A witness called by the defendant testified, in substance, that at the time of the accident he was an assistant clerk to the manager of the store; that "About five minutes before Mrs. Grogan [the mother of the plaintiff] came in, . . . [he] opened the [trap] door with the intention of cleaning the cellar, and the manager, Mr. O'Keefe, went and waited on Mrs. Grogan, and so another customer came in. He was waiting on her. So . . . [he] left the trap door open to go wait on the other lady. While . . . [he] was waiting on the other lady the accident happened."
The facts which might reasonably have been found relating directly to the accident in substance are as follows: Mrs. Grogan, with the plaintiff and her somewhat older sister, on June 24, 1926, at about 3:30 P.m. went to the O'Keeffe store to purchase lard, butter and eggs. She had traded there for five or six months, usually every Saturday night. She knew the location of the various counters; she had never noticed the presence of a trap door, and had " been over near to it, but never knew there was a trap there." On this occasion on entering the store she went at once to the grocery
counter having "hold of Katherine's and Helen's hands." She gave an order for lard, butter and eggs to the manager, who was back of the grocery counter; her back was to the trap door, as she later learned. When she went to pay for these articles Katherine asked for crackers and Mrs. Grogan said "Yes"; and said also, to the manager, "you might as well give me a can of olive oil." While the oil and crackers were being put up, Mrs. Grogan let go of Katherine's hand in order to open her pocket book and obtain therefrom money to pay for the purchased articles. As she withdrew the money she gave a side glance and saw Katherine falling into the entrance to the cellar, "saw her feet going up in the air." The manager went down in the cellar and got the plaintiff who was severely injured.
The general rule applicable to merchants who invite the public to enter their premises is that a merchant is bound to keep his premises in a safe and suitable condition for those who come upon and pass over them, using due care, if he has held out any invitation, allurement or inducement, either express or implied, by which they have been led to enter thereon. Sweeny v. Old Colony & Newport Railroad, 10 Allen 368 , 373, 374. Where the user exists for the advantage of both parties it is deemed an invitation. " A mere passive acquiescence by an owner or occupier in a certain use of his land by others involves no liability; but if he directly or by implication induces persons to enter on and pass over his premises, he thereby assumes an obligation that they are in a safe condition, suitable for such use, and for a breach of this obligation he is liable in damages to a person injured thereby." In the instant case the evidence warranted a finding that there was an implied invitation to Mrs. Grogan to use the premises of the defendant in so far as they were maintained by it as a retail store; and warranted the further finding that such invitation by well-known custom and usage was intended by the defendant to extend to and include her small children who could not safely be left alone or conveniently entrusted to the care of others, Plummer v. Dill, 156 Mass. 426 . See Holbrook v. Aldrich, 168 Mass. 15 ; Murphy v. Huntley, 251 Mass. 555 ; Erin v. Dorchester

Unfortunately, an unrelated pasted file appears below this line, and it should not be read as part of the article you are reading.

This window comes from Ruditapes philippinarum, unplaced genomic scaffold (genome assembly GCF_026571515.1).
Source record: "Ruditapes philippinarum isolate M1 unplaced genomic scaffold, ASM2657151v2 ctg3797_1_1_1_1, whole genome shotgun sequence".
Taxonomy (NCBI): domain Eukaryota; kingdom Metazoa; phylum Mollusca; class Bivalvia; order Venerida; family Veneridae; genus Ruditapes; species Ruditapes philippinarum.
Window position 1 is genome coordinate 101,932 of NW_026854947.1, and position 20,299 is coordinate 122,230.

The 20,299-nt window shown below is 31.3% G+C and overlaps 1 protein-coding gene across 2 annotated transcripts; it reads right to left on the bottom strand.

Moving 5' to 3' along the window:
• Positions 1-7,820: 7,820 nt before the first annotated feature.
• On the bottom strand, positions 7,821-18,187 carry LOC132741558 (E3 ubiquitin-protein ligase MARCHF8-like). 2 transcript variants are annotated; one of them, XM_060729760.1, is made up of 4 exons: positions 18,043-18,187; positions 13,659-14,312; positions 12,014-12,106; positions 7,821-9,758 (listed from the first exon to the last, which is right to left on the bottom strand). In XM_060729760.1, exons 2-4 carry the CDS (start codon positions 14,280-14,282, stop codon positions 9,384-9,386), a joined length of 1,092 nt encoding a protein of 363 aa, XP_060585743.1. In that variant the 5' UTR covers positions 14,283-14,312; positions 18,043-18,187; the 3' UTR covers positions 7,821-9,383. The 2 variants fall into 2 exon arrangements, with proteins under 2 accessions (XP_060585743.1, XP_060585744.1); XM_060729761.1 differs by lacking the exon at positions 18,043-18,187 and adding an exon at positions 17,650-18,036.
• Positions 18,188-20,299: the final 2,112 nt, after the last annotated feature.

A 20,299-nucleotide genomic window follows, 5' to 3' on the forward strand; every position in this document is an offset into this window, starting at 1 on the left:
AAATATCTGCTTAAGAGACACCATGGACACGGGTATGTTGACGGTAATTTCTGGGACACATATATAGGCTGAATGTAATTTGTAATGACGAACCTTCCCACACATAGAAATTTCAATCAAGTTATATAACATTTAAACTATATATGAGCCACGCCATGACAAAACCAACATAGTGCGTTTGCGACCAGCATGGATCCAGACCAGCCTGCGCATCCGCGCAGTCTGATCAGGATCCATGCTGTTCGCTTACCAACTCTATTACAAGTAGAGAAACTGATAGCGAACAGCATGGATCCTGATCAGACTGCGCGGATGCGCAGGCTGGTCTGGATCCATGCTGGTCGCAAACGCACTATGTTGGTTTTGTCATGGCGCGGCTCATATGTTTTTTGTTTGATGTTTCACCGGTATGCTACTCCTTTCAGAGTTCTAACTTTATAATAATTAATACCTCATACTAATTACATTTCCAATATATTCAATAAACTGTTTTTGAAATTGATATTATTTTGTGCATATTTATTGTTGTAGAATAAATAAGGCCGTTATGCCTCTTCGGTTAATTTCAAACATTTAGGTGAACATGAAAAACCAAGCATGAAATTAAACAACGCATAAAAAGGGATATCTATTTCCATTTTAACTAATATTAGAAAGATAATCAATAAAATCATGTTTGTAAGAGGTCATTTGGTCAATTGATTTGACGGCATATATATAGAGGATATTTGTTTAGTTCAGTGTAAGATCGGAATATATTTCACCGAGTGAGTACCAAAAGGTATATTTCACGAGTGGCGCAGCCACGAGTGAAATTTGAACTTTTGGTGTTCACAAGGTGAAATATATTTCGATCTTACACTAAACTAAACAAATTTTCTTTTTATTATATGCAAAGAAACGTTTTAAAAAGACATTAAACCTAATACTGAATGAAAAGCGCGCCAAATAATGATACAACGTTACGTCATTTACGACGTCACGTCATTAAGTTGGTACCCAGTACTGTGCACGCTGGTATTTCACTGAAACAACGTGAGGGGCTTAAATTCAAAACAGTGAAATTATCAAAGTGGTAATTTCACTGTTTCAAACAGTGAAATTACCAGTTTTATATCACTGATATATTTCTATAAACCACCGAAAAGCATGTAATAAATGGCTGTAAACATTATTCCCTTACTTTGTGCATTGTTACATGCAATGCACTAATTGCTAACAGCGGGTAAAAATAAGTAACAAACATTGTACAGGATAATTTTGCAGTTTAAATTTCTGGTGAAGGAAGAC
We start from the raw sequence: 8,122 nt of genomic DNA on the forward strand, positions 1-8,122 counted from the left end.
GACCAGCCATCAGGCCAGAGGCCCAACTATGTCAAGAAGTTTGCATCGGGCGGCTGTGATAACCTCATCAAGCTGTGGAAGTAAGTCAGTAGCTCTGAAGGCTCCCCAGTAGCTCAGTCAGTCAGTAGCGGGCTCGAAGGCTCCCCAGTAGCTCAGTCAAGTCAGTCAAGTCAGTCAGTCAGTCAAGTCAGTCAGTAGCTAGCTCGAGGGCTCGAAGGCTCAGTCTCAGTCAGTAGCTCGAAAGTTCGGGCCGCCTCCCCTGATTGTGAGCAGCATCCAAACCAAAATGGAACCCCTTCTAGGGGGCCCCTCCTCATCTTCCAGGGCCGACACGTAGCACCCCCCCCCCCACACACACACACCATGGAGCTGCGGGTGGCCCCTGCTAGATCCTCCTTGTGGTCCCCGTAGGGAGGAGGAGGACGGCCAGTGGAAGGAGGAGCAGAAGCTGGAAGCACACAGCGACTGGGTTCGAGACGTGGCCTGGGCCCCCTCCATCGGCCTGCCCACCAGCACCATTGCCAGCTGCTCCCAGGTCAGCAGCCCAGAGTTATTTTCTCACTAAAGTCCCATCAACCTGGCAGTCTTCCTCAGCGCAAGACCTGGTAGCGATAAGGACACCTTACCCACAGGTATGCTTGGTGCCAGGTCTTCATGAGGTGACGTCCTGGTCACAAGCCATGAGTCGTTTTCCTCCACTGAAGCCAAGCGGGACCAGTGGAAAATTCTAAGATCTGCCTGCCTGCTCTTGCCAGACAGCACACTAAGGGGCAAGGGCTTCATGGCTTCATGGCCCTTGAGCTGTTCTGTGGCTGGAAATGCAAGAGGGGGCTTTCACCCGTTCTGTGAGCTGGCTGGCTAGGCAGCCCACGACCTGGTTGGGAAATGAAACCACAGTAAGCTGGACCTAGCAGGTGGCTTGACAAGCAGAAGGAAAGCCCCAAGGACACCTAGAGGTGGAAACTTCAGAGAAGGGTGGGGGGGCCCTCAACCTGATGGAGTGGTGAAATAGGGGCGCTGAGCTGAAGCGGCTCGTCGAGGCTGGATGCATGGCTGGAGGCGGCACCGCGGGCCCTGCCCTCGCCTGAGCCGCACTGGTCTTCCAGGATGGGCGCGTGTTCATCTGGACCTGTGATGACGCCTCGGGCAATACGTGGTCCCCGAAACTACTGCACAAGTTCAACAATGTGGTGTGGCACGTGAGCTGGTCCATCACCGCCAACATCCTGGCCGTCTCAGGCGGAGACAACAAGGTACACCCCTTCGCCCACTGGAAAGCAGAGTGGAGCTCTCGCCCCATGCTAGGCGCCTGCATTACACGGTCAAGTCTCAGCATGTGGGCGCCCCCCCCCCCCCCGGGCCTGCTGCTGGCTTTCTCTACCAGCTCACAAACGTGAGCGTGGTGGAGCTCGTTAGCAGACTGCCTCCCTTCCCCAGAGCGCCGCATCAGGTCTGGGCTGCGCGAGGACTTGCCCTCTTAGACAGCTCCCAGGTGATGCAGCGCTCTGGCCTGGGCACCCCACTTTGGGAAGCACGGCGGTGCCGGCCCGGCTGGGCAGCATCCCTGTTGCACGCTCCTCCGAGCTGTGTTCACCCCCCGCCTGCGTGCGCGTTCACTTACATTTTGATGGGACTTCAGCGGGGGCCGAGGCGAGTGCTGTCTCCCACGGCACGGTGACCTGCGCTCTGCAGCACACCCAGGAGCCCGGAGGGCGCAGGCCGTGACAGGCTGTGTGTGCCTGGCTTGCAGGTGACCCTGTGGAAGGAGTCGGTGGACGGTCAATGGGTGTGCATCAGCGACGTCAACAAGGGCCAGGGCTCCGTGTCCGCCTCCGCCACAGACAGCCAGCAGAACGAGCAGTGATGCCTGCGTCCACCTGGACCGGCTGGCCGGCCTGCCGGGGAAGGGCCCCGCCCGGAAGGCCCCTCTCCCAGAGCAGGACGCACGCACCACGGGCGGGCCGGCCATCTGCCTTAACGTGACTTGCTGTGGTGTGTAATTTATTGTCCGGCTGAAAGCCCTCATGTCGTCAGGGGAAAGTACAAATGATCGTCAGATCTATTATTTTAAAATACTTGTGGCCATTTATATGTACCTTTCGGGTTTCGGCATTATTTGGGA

Trust Co. 256 Mass. 544 ; O'Rourke v. Marshall Field & Co. 307 Ill. 197. Assuming the plaintiff had the rights of an invitee, it is plain the jury warrantably could have found on the undisputed evidence that the defendant had not exercised reasonable care to keep the premises safe, and that it was negligence on its part to leave an opening in the floor without barriers or otherwise guarded at a place where customers and children were wont to go at the invitation of the defendant. McDermott v. Sallaway, 198 Mass. 517 . Smith v. Johnson, 219 Mass. 142 . Lukas v. Reece, 264 Mass. 312 . The defendant was not entitled to the requested instruction "that, the plaintiff Katherine Grogan, was a bare licensee."
The plaintiff being too young to be capable of exercising due care, Sullivan v. Chadwick, 236 Mass. 130 , the final question for decision is, Did Mrs. Grogan exercise due care in respect to the safety of the plaintiff? See Marchant v. Boston & Maine Railroad, 228 Mass. 472 . It is obvious, without recitation of particular facts, that the evidence abundantly warranted a jury in finding that Mrs. Grogan exercised every care a reasonably prudent person would have exercised in looking out for the safety of the plaintiff and in guarding her from every peril which she had reason to believe or to anticipate might menace the plaintiff while on the premises of the defendant. The refusals to direct a verdict for the defendant and to give the requested rulings were right.